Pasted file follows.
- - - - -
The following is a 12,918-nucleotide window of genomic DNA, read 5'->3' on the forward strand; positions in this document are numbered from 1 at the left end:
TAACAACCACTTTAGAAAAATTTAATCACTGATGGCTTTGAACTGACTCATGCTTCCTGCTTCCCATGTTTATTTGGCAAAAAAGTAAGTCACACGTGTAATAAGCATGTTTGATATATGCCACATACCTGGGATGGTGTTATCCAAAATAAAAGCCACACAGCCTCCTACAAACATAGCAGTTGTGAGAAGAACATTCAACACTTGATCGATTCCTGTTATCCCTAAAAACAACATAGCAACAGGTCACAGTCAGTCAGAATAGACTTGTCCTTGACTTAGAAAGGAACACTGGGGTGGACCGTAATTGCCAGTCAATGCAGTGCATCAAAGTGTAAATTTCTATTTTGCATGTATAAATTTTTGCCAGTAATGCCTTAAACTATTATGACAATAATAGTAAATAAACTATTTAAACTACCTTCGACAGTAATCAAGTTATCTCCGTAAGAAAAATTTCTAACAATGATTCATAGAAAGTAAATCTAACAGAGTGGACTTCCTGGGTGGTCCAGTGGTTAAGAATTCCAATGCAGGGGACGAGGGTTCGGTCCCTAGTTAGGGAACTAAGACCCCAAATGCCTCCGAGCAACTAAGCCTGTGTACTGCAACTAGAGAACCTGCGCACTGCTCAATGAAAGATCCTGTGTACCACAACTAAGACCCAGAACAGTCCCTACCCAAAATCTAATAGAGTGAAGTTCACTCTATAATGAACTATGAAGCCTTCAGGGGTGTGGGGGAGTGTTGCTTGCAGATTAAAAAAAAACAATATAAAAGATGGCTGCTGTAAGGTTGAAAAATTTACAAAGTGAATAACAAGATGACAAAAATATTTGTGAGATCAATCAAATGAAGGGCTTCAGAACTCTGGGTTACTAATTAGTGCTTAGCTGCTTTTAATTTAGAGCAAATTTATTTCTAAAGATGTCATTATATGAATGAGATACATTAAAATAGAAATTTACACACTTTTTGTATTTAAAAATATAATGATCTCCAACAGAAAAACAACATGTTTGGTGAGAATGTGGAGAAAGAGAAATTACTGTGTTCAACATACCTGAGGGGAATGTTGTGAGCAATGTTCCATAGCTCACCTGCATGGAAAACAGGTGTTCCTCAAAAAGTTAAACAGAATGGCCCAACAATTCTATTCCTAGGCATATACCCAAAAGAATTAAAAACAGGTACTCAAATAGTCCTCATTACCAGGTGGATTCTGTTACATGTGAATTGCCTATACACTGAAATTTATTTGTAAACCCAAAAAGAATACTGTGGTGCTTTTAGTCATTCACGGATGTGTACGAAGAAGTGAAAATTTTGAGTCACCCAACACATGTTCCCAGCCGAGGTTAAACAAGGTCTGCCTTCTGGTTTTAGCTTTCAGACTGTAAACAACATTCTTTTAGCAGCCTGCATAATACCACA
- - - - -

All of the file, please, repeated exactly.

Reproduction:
The following is a 12,918-nucleotide window of genomic DNA, read 5'->3' on the forward strand; positions in this document are numbered from 1 at the left end:
TAACAACCACTTTAGAAAAATTTAATCACTGATGGCTTTGAACTGACTCATGCTTCCTGCTTCCCATGTTTATTTGGCAAAAAAGTAAGTCACACGTGTAATAAGCATGTTTGATATATGCCACATACCTGGGATGGTGTTATCCAAAATAAAAGCCACACAGCCTCCTACAAACATAGCAGTTGTGAGAAGAACATTCAACACTTGATCGATTCCTGTTATCCCTAAAAACAACATAGCAACAGGTCACAGTCAGTCAGAATAGACTTGTCCTTGACTTAGAAAGGAACACTGGGGTGGACCGTAATTGCCAGTCAATGCAGTGCATCAAAGTGTAAATTTCTATTTTGCATGTATAAATTTTTGCCAGTAATGCCTTAAACTATTATGACAATAATAGTAAATAAACTATTTAAACTACCTTCGACAGTAATCAAGTTATCTCCGTAAGAAAAATTTCTAACAATGATTCATAGAAAGTAAATCTAACAGAGTGGACTTCCTGGGTGGTCCAGTGGTTAAGAATTCCAATGCAGGGGACGAGGGTTCGGTCCCTAGTTAGGGAACTAAGACCCCAAATGCCTCCGAGCAACTAAGCCTGTGTACTGCAACTAGAGAACCTGCGCACTGCTCAATGAAAGATCCTGTGTACCACAACTAAGACCCAGAACAGTCCCTACCCAAAATCTAATAGAGTGAAGTTCACTCTATAATGAACTATGAAGCCTTCAGGGGTGTGGGGGAGTGTTGCTTGCAGATTAAAAAAAAACAATATAAAAGATGGCTGCTGTAAGGTTGAAAAATTTACAAAGTGAATAACAAGATGACAAAAATATTTGTGAGATCAATCAAATGAAGGGCTTCAGAACTCTGGGTTACTAATTAGTGCTTAGCTGCTTTTAATTTAGAGCAAATTTATTTCTAAAGATGTCATTATATGAATGAGATACATTAAAATAGAAATTTACACACTTTTTGTATTTAAAAATATAATGATCTCCAACAGAAAAACAACATGTTTGGTGAGAATGTGGAGAAAGAGAAATTACTGTGTTCAACATACCTGAGGGGAATGTTGTGAGCAATGTTCCATAGCTCACCTGCATGGAAAACAGGTGTTCCTCAAAAAGTTAAACAGAATGGCCCAACAATTCTATTCCTAGGCATATACCCAAAAGAATTAAAAACAGGTACTCAAATAGTCCTCATTACCAGGTGGATTCTGTTACATGTGAATTGCCTATACACTGAAATTTATTTGTAAACCCAAAAAGAATACTGTGGTGCTTTTAGTCATTCACGGATGTGTACGAAGAAGTGAAAATTTTGAGTCACCCAACACATGTTCCCAGCCGAGGTTAAACAAGGTCTGCCTTCTGGTTTTAGCTTTCAGACTGTAAACAACATTCTTTTAGCAGCCTGCATAATACCACA